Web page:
Dr. Teru Toyokawa became new Chair of the Human Development Department at CSUSM this school year


How did you become interested in human development?
While I was doing my clinical internship for my graduate training as a clinical psychologist, I came to realize that how my clients were influenced by their family members and other relationships they had at school, in the neighborhood, and with their communities. Then, when I found that Human Development is the field of study that focuses on people’s development with an emphasis of the interactions between the developing person and context/environment, I thought that that emphasis and perspective just made sense to me.

What type of research are you doing?
My major research interest lies in developmental issues among youth during the transitional period from adolescence to adulthood in various cultures. I conduct research in emerging adults’ formation of identity, particularly the antecedents and outcomes of career identity among emerging adults. I also conduct cross-cultural studies in young people’s conception of adulthood (e.g., what adult means and how they get to know when they become an adult).

What inspired you to choose that area of research?
When I was a graduate student, I became fascinated by how developmental researchers attempted to study people’s ‘changes’ across life. Some of the studies that I read about how changes occur and how environmental factors explain differences among people in developmental trajectories excited me about the field. People experience a variety of changes when they go through life transitions. And for me, the transition from adolescence to young adulthood was one of the most challenging periods in my life so far so that I wanted to understand this transitional period further to help young people navigate the transition through contributing to the field.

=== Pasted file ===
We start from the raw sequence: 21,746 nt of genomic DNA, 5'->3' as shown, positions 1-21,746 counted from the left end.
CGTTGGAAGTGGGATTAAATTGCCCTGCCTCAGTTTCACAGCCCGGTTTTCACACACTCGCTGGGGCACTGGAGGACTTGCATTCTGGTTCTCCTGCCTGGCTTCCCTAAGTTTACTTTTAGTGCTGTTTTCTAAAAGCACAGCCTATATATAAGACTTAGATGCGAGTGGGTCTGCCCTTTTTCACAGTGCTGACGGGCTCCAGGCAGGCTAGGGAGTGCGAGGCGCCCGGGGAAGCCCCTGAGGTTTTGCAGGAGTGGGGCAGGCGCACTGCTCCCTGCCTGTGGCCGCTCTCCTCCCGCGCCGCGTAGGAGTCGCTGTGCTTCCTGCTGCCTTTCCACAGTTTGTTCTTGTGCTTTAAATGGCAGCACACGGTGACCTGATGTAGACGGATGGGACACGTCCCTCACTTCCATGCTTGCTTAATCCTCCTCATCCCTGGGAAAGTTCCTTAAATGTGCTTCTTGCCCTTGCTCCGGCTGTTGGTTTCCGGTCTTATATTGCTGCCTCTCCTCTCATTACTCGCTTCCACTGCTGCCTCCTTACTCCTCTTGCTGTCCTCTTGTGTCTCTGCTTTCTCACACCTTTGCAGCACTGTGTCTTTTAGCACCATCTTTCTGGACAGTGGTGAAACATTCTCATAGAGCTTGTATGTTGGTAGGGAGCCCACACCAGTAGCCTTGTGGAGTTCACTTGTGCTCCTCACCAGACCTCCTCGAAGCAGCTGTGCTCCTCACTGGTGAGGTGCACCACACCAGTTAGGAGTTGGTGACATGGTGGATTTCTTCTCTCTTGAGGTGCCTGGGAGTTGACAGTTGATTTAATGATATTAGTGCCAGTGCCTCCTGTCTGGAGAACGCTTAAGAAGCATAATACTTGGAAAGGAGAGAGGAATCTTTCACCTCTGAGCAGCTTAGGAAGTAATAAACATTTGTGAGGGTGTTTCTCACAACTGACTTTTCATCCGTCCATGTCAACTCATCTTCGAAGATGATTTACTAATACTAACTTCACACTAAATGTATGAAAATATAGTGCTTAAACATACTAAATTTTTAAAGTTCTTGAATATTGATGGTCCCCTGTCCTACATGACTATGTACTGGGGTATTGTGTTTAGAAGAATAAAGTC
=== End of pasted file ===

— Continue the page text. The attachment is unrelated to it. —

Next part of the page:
What do you hope students take away from your classes at the end of each semester?
Studying Human Development helps you better understand yourself. I would be happy if students in my class would understand themselves better when they leave my classes than they did before taking my class.

What is the biggest challenge in your job?
Catching up with changing students’ needs and interests, their goals in learning, and meeting them using changing technologies.

What is the greatest reward of your job?
Seeing the education, career, and personal success of students whom I taught. I am always delighted to hear from students after they graduate.

What would people be surprised to know about you?
I ran the Boston Marathon twice!

What do you enjoy doing when you’re not working?
Running, knitting, and playing an out-of-tune jazz guitar

What’s the best part about working at CSUSM?
Working with students, faculty, and staff who come from such diverse cultural backgrounds.



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